Faecal DNA was extracted using the bead-beating method, as previously described (Zoetendal et al., 2002). Isolated faecal DNA was then used as a template for the amplification of the V3 regions of the 16S rRNA gene using the universal primers P3 (5′-CGCCCGCCGCGCGCGGCGGGCGGGGCGGGGGCACGGGGGGCCTACGGGAGGCAGCAG-3′) and P2 (5′-ATTACCGCGGCTGCTGG-3′) and the hot-start touchdown protocol described by Muyzer et al. (Muyzer et al., 1993). DGGE was carried out with a Dcode System apparatus (Bio-Rad, Herts, UK) and a gradient from 27–52%. Phylogenetic identification of important bands was conducted, as described (Muyzer et al., 1993) (Supplementary Table 2).

The PCR products from the amplification of the 16S rRNA gene with primers 8F (5′-GAGAGTTTGATCCTGGCTCAG-3′), the 5′ end labelled D4 and 1492R (5′-GGC/TTACCTTGTTACGACTT-5′) (Hayashi et al., 2002) were used for T-RFLP analysis. Five restriction endonucleases, AluI, HaeIII, HhaI, MspI or Csp6I, were used for T-RFLP analysis with a CEQ 8000 genetic analysis system (Liu et al., 1997).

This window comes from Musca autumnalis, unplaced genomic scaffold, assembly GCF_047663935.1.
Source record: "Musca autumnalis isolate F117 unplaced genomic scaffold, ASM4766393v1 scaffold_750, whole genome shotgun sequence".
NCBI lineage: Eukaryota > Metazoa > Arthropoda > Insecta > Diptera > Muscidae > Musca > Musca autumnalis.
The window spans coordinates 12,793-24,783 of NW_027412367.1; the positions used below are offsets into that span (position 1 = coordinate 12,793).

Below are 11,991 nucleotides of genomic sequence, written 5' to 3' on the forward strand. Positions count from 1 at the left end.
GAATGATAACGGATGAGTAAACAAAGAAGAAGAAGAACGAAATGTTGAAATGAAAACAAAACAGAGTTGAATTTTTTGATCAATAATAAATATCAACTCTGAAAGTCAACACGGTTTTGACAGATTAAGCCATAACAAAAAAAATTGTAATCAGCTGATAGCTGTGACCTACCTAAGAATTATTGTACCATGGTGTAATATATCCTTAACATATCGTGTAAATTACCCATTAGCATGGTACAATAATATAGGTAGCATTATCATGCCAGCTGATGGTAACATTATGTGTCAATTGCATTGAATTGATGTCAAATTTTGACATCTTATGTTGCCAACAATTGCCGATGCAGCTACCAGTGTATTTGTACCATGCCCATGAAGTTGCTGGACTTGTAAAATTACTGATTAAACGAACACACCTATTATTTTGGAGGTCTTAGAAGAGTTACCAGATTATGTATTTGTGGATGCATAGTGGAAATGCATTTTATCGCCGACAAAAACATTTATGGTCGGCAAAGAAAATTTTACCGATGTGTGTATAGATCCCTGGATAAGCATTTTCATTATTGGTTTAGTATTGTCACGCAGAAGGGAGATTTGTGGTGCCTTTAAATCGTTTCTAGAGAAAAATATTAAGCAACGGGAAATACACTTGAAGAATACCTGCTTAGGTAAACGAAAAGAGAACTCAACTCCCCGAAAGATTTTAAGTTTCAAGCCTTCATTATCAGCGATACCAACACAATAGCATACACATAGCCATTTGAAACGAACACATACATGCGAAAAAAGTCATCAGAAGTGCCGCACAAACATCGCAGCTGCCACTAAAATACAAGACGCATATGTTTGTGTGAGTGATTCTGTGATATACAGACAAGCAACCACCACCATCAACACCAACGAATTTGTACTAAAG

For bar-coded pyrosequencing, the primers P1 (5′-NNNNNNNNCCTACGGGAGGCAGCAG-3′) and P2 (5′-NNNNNNNNATTACCGCGGCTGCT-3′), marked at the 5′ end with a sample unique DNA bar code of eight nucleotide sequences, were used to amplify the V3 regions from each faecal sample. The products from different samples were mixed in equal ratios for pyrosequencing with the GS FLX platform (McKenna et al., 2008).

Statistical and bioinformatics analysis